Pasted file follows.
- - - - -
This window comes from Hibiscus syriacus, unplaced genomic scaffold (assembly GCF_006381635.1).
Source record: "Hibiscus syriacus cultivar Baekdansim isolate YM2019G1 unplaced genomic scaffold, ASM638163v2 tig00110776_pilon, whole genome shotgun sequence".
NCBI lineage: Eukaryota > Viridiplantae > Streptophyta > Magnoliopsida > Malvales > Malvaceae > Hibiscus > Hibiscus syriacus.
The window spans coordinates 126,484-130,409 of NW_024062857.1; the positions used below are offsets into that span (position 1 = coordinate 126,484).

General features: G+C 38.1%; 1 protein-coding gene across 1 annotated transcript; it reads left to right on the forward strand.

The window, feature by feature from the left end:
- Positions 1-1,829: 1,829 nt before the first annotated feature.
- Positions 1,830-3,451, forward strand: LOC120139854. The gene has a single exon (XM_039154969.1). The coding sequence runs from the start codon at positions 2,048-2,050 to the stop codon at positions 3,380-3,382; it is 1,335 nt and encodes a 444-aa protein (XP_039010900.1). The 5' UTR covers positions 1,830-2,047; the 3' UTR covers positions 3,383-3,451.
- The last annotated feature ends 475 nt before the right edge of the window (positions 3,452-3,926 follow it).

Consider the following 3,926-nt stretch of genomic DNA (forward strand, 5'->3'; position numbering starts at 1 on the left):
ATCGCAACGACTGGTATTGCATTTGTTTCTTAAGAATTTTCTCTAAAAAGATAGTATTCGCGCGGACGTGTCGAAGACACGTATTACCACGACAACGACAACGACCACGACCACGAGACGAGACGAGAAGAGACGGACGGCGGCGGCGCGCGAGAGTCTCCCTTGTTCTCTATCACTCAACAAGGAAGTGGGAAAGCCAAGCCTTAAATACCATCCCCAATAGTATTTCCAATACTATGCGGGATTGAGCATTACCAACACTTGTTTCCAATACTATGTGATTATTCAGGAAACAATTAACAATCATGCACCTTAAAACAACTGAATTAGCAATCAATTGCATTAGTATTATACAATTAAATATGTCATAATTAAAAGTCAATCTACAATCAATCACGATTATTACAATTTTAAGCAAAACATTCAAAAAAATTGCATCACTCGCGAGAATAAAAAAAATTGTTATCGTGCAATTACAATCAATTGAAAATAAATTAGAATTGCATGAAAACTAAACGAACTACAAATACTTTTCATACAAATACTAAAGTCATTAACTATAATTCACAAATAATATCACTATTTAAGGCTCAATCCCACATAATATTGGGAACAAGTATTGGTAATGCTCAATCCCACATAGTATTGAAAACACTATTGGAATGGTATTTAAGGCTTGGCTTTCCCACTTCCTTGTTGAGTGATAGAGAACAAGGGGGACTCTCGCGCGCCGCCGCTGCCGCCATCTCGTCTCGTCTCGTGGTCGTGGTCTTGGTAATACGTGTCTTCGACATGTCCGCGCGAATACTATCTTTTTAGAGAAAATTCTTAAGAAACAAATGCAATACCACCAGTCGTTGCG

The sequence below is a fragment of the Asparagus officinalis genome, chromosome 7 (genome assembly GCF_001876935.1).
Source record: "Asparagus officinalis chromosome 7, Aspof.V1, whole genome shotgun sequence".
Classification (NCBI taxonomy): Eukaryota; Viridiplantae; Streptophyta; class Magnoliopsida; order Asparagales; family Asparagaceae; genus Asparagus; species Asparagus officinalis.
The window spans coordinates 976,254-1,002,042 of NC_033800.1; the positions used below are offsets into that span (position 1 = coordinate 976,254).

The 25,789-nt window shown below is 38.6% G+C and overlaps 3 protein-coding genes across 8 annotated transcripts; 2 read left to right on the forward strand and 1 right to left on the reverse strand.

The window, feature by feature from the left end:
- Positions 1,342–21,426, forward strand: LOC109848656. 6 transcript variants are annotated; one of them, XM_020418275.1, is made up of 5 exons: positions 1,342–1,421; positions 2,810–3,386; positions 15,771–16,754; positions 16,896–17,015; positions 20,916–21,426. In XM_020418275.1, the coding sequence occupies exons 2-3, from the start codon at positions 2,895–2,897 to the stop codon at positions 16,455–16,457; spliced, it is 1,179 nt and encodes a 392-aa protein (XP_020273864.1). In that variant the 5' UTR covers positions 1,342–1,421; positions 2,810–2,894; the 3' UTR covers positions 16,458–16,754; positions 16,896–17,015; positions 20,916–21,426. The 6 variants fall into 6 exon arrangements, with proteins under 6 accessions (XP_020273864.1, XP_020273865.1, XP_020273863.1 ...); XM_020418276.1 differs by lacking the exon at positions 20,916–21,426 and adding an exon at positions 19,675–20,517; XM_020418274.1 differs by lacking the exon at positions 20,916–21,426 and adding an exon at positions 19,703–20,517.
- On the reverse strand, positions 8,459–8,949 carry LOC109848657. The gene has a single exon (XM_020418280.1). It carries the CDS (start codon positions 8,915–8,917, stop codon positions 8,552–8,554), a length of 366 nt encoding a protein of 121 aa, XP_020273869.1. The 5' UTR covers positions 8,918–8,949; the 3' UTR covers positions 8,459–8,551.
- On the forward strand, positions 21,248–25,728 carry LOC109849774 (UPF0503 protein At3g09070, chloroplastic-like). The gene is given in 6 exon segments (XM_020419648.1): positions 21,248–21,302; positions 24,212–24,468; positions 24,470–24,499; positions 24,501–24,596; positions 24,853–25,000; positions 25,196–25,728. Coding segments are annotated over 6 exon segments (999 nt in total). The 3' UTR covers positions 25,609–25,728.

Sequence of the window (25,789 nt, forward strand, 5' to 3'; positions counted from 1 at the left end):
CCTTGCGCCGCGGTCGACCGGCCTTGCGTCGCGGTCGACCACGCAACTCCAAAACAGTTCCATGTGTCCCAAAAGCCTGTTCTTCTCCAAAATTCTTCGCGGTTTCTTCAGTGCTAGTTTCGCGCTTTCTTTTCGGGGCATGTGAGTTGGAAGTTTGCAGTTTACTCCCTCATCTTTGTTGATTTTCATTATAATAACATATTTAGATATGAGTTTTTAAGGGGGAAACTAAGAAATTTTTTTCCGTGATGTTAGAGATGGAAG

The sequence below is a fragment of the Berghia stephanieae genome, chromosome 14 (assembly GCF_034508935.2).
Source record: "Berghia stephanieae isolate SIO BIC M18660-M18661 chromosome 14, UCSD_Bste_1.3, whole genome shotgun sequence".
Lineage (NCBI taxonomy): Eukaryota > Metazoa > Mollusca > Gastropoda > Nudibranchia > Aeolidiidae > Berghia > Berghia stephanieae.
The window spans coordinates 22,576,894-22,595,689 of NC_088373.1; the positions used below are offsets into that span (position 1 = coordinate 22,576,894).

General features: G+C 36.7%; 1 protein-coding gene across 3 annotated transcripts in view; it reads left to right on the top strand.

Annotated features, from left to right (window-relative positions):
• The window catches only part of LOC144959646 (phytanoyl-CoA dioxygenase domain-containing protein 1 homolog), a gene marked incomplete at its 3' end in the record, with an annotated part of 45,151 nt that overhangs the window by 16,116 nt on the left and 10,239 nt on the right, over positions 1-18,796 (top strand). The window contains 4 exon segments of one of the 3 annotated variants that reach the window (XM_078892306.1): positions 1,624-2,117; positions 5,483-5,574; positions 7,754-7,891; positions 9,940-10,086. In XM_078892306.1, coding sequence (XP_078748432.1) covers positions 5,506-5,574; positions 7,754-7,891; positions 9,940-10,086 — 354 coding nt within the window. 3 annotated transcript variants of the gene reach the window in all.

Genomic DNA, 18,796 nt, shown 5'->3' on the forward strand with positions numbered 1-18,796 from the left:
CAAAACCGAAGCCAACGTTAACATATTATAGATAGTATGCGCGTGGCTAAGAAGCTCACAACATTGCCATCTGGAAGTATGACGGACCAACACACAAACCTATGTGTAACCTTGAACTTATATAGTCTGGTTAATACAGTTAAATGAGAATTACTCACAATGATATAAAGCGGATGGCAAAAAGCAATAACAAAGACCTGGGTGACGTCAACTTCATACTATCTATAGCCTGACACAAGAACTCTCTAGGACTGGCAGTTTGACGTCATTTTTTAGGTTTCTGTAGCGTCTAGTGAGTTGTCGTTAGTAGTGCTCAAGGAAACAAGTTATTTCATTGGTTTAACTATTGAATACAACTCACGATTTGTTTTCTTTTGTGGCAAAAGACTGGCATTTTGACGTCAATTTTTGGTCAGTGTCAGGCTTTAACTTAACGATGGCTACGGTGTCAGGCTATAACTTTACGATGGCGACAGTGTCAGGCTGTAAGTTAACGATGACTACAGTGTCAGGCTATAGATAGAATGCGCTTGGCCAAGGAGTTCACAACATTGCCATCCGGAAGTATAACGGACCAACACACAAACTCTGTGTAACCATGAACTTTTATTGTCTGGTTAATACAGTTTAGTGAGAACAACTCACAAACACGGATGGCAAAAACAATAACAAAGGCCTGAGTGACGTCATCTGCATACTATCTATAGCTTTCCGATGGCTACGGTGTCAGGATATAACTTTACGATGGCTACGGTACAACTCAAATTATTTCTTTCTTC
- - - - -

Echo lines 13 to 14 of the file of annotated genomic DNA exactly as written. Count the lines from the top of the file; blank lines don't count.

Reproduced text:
Source record: "Asparagus officinalis chromosome 7, Aspof.V1, whole genome shotgun sequence".
Classification (NCBI taxonomy): Eukaryota; Viridiplantae; Streptophyta; class Magnoliopsida; order Asparagales; family Asparagaceae; genus Asparagus; species Asparagus officinalis.